For the next week and a half I swapped emails with the support team. I tried as best I could to create conditions that would reproduce the problem and provide whatever assistance I could. What I found was particularly irritating, though, was that half the time I wrote back with an answer to a request or question it was as if the tech support person had never bothered to familiarize themselves with the thread of what had come previously. I could log into the support site and look at my ticket and see every question and response that each party had sent to the other. Why couldn’t the techs do that as well before responding to me? I’ll quickly grant that the problem with email was intermittent and difficult to reproduce. However, I was left with the feeling that no forward progress was being made and rather that I was just being kept preoccupied until either the problem went away or I got tired and just gave up out of frustration.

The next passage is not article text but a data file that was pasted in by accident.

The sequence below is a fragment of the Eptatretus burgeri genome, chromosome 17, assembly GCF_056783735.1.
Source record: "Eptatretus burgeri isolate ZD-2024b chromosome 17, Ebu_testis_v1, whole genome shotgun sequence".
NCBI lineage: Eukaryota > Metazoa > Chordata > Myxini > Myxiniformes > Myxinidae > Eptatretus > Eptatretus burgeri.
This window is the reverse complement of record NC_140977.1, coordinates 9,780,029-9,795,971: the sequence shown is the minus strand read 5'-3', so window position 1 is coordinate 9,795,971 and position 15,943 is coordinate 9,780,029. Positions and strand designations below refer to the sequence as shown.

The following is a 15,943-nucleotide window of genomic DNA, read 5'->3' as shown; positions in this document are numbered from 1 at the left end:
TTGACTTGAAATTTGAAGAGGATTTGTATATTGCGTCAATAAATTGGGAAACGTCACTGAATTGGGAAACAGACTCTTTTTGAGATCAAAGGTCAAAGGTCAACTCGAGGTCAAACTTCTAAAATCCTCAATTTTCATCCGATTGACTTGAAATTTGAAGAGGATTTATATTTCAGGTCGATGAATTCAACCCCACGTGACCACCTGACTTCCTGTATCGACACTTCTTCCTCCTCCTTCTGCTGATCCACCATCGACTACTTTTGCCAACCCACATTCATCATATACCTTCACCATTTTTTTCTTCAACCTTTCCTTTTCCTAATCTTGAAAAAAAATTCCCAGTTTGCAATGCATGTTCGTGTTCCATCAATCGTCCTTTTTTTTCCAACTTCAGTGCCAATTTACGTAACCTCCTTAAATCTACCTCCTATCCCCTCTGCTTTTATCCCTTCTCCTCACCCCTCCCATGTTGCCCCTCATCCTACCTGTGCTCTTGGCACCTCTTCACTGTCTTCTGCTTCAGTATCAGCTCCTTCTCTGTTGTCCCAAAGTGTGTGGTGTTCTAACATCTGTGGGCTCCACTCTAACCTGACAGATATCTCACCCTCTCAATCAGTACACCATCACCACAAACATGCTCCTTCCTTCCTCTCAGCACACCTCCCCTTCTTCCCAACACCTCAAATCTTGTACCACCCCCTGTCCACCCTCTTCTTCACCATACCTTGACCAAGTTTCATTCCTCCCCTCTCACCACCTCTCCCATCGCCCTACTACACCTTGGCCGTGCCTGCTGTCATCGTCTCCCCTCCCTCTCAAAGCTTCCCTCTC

So that leaves us with the aftermath.

I still have a broken server. After much pleading from one of my largest customers, I was up until past midnight directing a manual transfer of 775 email accounts from the primary server to a secondary one still running 8.6 . I’m not happy but the customer will be. And that’s the whole point of this, isn’t it? Keeping the customer happy. Well I’m certainly not and it’s not because I’m irrational. Being an engineer that has been delivering software and services for thirty years, I know shoddy decision-making when I see it. Shame on you Parallels for putting all your customers at risk for no apparent reason. Have you guys never heard of the hippocratic oath? Let me repeat it: First Do No Harm. You need to institute and live by this simple rule:  whenever you deliver a software update, provide a way to get out of it if there’s a failure. You provided none in this case. That is the equivalent of software malpractice.

And the third and final reason I’m upset.